Bonds & Loans: First SSA SLB, India to issue green bonds

A weekly overview of ESG developments for fixed income

The Indian government has announced it will issue its first green bonds in 2022/23 as part of its budget. The government said that the bonds would raise money for green infrastructure, and the proceeds would be allocated to “public sector projects which help in reducing the carbon intensity of the economy”. 

The Swedish city of Helsingborg has become the first government issuer to raise money from a sustainability-linked bond. The city, home to around 150,000 people, raised SEK500m (€47.8m) from the 4-year 0.75% bond, which was privately placed with SEB and arranged by Danske Bank. The final coupon on the bond will be 15bp higher if the city has failed to meet its CO2 reduction target for 2026 in line with its Net Zero by 2035 commitment.  

Chile has raised $4bn from a triple-tranche sustainable bond. The country, which has raised $31bn in labelled bonds since 2019, saw a total of $20bn in orders from 654 investors, and raised $1.5bn from a 2.75% bond maturing 2027, $1.5bn from a 3.5% bond maturing 2034 and $1bn from a 4% bond maturing 2052. 

In other sovereign news, Qatar is planning to issue its first green bond, with the country’s Ministry of Finance in early talks with banks ahead of a potential multi-billion raise, according to reports in Bloomberg. Mauritius has also reiterated its intention to issue a green bond. 

The Climate Bonds Initiative has predicted that yearly green bond issuance could reach $2.5trn in 2024, rising to $5trn in 2025. Labelled sustainable debt hit $1.2trn in 2021, with 21 sovereign green bonds including two deals from the UK, which was the largest issuer, followed by German development bank KfW and US mortgage firm Fannie Mae. Meanwhile, a new report published by Moody’s ESG predicts total sustainable bond issuance will hit $1.35trn this year. The firm also hired Tobias Lindbergh from Handelsbanken this week to head up its SPO business in the EMEA and APAC regions. 

BDO Unibank, the Philippines’ largest lender, has raised P52.7bn (€915m) from its inaugural green bond, and the country’s largest ever non-sovereign bond. The 2-year bond, which pays 2.9%, was upsized from its original offer of P5bn after “very strong demand” from retail and institutional investors, the bank said. 

Hong Kong’s ESR Cayman has signed a ¥28bn (€217m) sustainability-linked loan with a consortium of Asian banks including Sumitomo Mitsui, Mizuho and E.Sun Commercial Bank. The interest rate on the loan, which has an option to upsize to ¥35bn, will be reduced from its current rate of Tibor plus 1.8% if undisclosed sustainability targets are reached.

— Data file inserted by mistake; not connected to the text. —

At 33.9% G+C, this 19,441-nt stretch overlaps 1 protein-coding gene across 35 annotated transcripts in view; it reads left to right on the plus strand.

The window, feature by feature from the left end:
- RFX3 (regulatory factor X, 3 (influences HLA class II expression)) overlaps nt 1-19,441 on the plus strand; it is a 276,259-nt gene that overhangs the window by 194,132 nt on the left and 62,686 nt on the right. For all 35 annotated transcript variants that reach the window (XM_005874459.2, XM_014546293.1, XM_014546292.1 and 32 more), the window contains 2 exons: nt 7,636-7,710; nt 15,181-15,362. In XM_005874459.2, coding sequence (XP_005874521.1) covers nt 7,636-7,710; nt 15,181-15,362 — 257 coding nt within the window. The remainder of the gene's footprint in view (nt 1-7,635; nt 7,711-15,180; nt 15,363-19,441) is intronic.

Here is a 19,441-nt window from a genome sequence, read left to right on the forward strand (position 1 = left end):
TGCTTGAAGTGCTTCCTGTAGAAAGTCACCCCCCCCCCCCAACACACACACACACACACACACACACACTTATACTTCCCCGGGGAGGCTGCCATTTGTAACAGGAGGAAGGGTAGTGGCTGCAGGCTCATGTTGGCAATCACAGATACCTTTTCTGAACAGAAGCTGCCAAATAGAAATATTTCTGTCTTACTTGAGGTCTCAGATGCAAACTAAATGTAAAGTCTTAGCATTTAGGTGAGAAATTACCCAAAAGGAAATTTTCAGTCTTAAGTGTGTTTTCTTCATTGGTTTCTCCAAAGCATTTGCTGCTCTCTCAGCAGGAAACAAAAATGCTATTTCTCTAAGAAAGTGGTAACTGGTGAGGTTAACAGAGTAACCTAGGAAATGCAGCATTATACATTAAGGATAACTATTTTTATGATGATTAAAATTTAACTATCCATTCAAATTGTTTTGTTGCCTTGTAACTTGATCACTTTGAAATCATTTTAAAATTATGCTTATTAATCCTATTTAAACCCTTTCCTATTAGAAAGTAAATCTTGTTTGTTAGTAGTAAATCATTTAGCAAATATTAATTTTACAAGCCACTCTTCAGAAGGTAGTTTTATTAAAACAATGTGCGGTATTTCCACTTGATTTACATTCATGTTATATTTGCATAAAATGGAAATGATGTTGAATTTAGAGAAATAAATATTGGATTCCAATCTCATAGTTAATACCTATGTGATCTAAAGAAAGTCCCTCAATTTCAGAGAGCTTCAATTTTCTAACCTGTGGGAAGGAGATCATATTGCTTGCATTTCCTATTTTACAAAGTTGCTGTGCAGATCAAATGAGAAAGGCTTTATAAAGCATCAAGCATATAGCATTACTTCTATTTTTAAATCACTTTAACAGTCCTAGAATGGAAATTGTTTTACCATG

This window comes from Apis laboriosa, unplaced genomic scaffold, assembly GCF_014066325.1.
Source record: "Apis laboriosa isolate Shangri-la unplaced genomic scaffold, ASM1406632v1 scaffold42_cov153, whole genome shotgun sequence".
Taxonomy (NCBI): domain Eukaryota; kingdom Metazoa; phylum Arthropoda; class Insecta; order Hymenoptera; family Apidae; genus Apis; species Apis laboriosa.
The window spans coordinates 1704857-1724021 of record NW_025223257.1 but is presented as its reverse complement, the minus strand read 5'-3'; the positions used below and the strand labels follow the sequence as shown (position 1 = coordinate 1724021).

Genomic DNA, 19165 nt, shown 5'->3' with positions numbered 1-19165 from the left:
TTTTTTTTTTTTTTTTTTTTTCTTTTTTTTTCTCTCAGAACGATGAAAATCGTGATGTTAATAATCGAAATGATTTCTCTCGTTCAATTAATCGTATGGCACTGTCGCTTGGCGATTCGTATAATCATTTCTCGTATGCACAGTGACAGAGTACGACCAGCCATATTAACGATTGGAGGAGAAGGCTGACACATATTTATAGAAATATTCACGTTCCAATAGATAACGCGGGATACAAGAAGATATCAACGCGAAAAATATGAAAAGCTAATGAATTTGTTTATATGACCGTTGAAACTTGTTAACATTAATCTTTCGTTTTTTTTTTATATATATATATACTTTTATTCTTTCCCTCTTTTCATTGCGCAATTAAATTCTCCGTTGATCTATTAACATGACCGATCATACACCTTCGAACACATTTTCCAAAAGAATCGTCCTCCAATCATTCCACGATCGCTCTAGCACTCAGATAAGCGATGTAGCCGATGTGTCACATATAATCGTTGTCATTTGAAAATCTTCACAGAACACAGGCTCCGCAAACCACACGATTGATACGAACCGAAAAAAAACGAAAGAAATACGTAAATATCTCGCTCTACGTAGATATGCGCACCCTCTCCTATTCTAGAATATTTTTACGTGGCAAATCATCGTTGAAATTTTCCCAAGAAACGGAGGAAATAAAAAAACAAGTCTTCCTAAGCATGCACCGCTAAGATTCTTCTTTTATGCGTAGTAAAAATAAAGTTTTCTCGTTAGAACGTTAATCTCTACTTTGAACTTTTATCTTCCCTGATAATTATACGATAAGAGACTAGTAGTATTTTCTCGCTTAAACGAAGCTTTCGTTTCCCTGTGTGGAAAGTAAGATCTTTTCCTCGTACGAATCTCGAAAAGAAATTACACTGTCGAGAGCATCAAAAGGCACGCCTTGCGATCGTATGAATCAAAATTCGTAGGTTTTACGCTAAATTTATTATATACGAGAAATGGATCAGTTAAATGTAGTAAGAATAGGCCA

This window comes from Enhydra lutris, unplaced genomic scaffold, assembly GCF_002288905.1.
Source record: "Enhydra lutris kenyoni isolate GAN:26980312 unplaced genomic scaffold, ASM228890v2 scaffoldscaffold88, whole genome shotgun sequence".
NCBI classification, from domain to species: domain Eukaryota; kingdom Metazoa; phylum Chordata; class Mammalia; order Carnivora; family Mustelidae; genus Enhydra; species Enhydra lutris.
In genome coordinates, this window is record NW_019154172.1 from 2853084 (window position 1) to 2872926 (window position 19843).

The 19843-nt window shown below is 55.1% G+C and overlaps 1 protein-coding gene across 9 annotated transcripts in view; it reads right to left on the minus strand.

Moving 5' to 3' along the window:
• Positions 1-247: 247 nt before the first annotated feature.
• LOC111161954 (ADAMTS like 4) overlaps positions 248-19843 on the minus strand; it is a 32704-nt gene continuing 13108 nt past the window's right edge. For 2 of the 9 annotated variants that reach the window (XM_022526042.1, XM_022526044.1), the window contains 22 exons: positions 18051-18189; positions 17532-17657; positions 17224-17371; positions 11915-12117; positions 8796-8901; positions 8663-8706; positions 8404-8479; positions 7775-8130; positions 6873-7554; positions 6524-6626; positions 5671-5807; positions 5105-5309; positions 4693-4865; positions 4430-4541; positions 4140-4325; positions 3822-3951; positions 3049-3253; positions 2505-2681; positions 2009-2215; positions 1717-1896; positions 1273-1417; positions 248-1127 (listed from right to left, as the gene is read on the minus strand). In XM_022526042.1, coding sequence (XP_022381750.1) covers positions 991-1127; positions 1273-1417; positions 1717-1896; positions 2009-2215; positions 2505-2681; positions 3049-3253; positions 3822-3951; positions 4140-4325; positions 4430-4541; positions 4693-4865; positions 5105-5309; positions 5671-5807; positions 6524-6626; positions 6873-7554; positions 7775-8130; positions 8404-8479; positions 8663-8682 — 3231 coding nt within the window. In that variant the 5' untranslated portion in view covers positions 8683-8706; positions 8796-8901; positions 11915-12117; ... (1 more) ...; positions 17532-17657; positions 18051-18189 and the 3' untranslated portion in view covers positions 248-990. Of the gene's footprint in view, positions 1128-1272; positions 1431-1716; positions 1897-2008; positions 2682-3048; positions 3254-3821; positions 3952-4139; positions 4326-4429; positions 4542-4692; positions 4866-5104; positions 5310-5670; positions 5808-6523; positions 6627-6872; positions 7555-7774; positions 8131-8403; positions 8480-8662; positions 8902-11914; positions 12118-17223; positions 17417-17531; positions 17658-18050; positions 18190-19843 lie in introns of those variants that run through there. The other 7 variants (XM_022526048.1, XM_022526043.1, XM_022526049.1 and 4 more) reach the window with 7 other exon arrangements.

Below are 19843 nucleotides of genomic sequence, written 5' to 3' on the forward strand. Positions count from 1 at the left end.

Social infrastructure firm Samhällsbyggnadsbolaget i Norden has raised €700m from its first floating rate social bonds. The 2-year notes pay 3-month EURIBOR plus 55bp, and will be partially used to repay an existing €600m bond which is due in February 2023, as well as being allocated to eligible social assets. 

Green bond issuance by US real estate investment trusts reached $11.97bn and accounted for 15.5% of REIT proceeds for the year, according to figures from S&P Global. 2021 was the fourth year in which issuance levels have increased, with JP Morgan underwriting the largest volume of issuance, followed by BofA Securities and Citigroup. 

European real estate manager Europa Capital has signed a €210m sustainability-linked revolver with RBS International. The interest rate on the facility is linked to improved waste diversion, green energy usage and minimum energy efficiency ratings for refurbishment and redevelopment projects. In other real estate news, Frasers Property Group has signed a £110m sustainability-linked loan for its UK business with Maybank Singapore. The interest rate on the loan will be reduced from its second year if Frasers Property is able to maintain its four-star GRESB rating. 

Swiss utility Axpo has raised Sfr500m (€482m) from its first ever sustainability-linked bond, and the second ever Swiss franc-denominated SLB. The dual tranche bond saw Axpo raise Sfr200m from a 0.25% note due 2025 and Sfr300m from a 0.625% note due 2027, linked to a target of achieving 1.5GW of renewable energy by 2024 with a 20bp penalty and 2.3GW by 2025 with a 34bp penalty, respectively. However, some investors were unable to participate in the deal due to the firm operating two of Switzerland’s three nuclear power plants.  

Spanish telecoms firm Cellnex has added ESG targets to its extended €2.5bn revolving credit facility. BNP Paribas and BBVA acted as joint sustainability-coordinators for the 25-lender deal, which will see Cellnex’s interest rate linked to reductions in scope 1 and 2, and some scope 3 emissions, reaching 100% renewables usage and increasing the percentage of women in senior management roles. 

The Inter-American Development Bank has privately placed a A$180m (€113m) sustainable development bond with Meiji Yasuda, while its investment arm has bought COP75.6bn (€17.2m) of social bonds from Mibanco. Proceeds from the social bonds will be used to finance the growth of women-owned or led micro-enterprises in Colombia. 

UK car leasing company Zenith has raised £475m from its inaugural green bond, which it said it plans to spend on electric vehicles.